What is SASS and Why should you use over CSS?

Systematically Awesome Style Sheets in short SASS is a CSS pre-processor. It works as an extension of CSS that enables you to use things like variables, nested rules, mixins, inline imports, inheritance and more, which make CSS code more efficiently.

Sass and reason to use Sass

So, what is CSS pre-processor?

Preprocessor is a scripting language that extends CSS by allowing developers to write code in one language and then compile it into CSS. Some examples of CSS preprocessor include: Sass, Less and Stylus.

Sass is more stable and powerful CSS extension language out there that describes style of document cleanly and structurally. Sass was initially designed by Hampton Catlin and developed by Natalie Weizenbaum in 2006. After the initial development, Natalie Weizenbaum and Chris Eppstein continue with its initial version and extend Sass with SassScript, a simple scripting language used in Sass files.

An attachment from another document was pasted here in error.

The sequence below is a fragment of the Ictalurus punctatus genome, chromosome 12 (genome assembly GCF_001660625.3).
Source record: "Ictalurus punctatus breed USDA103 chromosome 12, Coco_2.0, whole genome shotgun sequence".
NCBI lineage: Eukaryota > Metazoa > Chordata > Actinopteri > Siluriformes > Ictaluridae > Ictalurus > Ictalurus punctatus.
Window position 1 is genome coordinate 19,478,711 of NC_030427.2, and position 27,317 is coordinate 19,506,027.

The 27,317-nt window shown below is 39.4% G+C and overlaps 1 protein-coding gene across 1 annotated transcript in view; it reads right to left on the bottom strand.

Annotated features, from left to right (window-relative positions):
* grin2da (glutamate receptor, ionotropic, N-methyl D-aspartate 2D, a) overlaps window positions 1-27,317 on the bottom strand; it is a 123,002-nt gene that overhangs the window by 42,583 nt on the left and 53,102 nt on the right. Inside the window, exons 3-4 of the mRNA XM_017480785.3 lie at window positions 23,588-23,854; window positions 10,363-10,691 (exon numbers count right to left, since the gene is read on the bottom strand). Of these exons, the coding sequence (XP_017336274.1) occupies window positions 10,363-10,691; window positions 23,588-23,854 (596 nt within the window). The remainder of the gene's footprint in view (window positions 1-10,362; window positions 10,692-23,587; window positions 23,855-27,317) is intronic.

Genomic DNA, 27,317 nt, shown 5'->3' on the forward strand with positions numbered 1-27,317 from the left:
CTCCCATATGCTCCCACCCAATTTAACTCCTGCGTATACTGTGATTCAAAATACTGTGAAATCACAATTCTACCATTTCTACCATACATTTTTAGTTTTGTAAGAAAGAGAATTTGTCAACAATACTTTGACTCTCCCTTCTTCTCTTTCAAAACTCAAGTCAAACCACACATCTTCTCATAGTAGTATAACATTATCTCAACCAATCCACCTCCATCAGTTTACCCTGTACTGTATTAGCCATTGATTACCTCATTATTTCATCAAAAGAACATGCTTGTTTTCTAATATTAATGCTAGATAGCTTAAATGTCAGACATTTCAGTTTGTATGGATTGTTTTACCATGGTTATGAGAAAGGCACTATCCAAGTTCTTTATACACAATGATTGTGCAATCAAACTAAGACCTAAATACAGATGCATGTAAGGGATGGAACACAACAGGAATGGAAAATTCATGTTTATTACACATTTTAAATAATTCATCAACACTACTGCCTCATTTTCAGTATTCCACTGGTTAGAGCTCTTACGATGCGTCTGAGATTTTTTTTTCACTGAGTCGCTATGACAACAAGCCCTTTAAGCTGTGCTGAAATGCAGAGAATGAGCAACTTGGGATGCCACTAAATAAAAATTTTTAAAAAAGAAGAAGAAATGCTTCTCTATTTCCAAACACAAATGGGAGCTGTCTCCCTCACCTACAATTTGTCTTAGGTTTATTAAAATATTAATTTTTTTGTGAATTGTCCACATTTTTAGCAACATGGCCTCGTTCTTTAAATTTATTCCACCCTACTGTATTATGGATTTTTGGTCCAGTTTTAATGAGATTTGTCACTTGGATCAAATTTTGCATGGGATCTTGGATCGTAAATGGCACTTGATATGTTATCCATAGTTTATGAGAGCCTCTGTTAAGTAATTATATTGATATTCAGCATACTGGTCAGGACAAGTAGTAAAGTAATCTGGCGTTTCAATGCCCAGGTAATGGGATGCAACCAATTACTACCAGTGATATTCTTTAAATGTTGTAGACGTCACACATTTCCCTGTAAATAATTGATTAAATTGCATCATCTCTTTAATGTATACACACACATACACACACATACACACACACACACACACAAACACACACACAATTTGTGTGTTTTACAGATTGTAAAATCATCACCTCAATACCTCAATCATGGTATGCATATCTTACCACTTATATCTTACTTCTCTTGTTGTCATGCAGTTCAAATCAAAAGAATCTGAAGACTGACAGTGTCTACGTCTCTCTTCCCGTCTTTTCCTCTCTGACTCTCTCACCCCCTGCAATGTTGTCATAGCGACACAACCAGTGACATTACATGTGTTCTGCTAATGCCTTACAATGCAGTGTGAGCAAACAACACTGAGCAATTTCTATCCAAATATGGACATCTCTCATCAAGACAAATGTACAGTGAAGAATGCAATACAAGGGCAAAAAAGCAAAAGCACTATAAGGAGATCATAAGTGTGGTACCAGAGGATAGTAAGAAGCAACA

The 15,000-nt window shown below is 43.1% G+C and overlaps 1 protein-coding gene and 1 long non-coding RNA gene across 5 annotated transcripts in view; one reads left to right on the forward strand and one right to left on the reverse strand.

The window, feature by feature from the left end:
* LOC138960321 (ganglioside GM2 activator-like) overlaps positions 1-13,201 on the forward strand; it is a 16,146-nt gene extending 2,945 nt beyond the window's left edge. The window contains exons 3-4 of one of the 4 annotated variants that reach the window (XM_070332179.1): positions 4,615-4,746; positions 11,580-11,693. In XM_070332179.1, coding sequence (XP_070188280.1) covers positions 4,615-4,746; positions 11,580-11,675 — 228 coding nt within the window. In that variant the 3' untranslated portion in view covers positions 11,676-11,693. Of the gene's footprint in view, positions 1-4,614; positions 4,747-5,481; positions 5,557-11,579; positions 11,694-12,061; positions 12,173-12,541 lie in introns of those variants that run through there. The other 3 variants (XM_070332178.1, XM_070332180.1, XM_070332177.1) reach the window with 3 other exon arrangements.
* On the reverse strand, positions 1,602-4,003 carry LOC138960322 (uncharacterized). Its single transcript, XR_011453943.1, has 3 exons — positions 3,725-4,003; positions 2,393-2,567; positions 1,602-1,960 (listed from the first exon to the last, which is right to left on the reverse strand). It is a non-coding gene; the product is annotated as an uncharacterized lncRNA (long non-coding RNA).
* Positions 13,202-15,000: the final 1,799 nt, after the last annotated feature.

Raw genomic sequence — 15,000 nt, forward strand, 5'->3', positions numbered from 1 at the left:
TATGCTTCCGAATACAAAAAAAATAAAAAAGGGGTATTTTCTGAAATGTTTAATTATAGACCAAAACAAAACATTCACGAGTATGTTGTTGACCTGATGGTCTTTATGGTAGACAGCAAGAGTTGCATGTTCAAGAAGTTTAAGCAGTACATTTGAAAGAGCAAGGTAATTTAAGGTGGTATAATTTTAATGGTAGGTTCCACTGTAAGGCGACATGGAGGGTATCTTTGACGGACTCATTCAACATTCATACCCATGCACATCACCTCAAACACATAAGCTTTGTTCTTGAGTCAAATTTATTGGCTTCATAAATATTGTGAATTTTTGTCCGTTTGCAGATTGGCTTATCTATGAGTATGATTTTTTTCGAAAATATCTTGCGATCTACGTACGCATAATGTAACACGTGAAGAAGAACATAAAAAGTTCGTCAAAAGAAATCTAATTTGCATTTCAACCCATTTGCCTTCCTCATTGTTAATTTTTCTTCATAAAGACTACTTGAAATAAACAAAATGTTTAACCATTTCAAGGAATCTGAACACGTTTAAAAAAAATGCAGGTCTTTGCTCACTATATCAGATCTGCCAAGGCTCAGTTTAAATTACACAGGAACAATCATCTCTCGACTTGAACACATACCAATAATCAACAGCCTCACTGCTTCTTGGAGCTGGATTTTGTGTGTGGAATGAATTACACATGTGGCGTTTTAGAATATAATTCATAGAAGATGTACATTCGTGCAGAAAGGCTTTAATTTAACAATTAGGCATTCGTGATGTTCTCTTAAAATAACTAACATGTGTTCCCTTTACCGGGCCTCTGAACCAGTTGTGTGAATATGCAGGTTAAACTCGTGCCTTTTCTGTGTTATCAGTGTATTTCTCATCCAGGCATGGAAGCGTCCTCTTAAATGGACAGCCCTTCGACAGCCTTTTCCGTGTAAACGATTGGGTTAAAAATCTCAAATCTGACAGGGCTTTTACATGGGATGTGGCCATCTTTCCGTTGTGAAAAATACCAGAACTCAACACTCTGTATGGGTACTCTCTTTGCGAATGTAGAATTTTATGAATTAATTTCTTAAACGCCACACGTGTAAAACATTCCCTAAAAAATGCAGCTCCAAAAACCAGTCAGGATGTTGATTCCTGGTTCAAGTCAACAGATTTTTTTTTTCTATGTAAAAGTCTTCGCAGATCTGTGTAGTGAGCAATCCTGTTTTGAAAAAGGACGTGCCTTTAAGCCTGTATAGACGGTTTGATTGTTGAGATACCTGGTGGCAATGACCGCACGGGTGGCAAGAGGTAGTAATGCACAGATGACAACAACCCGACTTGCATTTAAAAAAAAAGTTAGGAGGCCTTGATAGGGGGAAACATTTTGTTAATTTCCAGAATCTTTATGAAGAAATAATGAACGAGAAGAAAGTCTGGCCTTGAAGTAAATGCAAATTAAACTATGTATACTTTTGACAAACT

Sass is a scripting language that is interpreted or compiled into CSS. It is very useful to handle large style sheets by keeping them well organized and running quickly small style sheets. To start coding using Sass you must have install Ruby in you system and also need to follow the Sass community guidelines.

 

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